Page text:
Three Things I Learnt From Abstract: The Art of Design – Episode 3

Episode 3 of Art of Abstract is about Es Devlin who is an award-winning stage designer who has collaborated with likes of Kanye West, Beyonce, U2 and also designed the Closing Ceremony of the London 2012 Olympics.

I’m not going to lie about it – out of three episodes so far, this is the one that I definitely struggled with the most to make it relatable to fine art photography. It probably didn’t help that I saw this episode at ungodly hour 2 am in morning. Despite this, I still think there were few key lessons from the episode.


At the start of the episode, Es commented that her practice over the years has been to follow the path of inquiry and then find collaborators who are willing to share their paths with her.

To me, this means to follow our curiosities in our work. Follow along and see where it leads you. Use a different lens than you normally would. Or compose the scene differently. Get curious and experiment.


During the episode, Es stated 5 ingredients of stage design.. and perhaps photography?

Ingredient 1 – Space

Ingredient 2 – Light

Ingredient 3 – Darkness

Ingredient 4 – Scale

Ingredient 5 – Time

In photography, we use all the above ingredients to a small or large extent. Quite literally, light is the most important thing in photography. Where there is no light, there is no photograph. Better the quality of light, better the photograph generally is.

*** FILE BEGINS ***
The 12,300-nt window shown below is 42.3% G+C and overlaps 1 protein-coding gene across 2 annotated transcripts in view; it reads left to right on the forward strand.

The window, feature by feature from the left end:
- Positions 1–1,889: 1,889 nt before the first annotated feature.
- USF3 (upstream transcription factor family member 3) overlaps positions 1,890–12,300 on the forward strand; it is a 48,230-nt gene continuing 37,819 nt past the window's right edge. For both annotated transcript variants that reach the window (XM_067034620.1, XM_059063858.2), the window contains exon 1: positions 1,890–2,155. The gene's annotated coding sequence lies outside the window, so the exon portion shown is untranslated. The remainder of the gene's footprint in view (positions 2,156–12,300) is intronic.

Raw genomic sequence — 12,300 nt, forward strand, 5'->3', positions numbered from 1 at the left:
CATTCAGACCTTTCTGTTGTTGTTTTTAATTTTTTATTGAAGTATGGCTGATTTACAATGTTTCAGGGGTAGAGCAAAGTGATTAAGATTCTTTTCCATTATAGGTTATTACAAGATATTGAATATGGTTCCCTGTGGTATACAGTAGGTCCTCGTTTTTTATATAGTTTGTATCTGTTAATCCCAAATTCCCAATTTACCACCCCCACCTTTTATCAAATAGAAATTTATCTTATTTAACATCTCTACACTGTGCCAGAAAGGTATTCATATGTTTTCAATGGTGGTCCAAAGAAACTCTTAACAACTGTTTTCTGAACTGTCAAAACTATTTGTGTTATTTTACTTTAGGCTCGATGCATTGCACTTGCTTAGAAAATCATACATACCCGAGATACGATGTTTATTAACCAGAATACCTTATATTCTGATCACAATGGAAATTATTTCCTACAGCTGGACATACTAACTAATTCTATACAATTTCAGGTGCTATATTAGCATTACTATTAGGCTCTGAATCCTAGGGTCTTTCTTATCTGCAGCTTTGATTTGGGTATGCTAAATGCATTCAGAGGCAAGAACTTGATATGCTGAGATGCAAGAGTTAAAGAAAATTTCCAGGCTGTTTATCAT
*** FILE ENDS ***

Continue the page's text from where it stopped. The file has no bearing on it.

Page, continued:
Probably the second most important thing in photography is time – measured in shutter speed.

Combine light and time and we have a photograph. We then use all the other ingredients to tell the stories that we want through the photograph.


For Watch The Throne tour featuring Kanye West and Jay-Z, Es questioned what the word Throne meant to the artists. For them, Throne was being on top and then having to fight to stay on top – in other words, the Throne meant the tension between power and vulnerability.

To explore that idea of the tension between power and vulnerability and to communicate that to the audience, she decided to have the artists performing on massive video cubes showing sharks and Rottweilers.

The height of the cubes played to the narrative of being powerful – but the sharks and Rottweilers circling on the video underneath the artist played to the narrative of being vulnerable. Beautiful.

This episode was stranger than I thought I would be but I do feel enriched for having seen it.

This post is part of a series. You can read about the other episodes by clicking the links below.

Abstract: Art of Design – Episode 2: Tinker Hatfield

Abstract: Art of Design – Episode 1: Christoph Niemann

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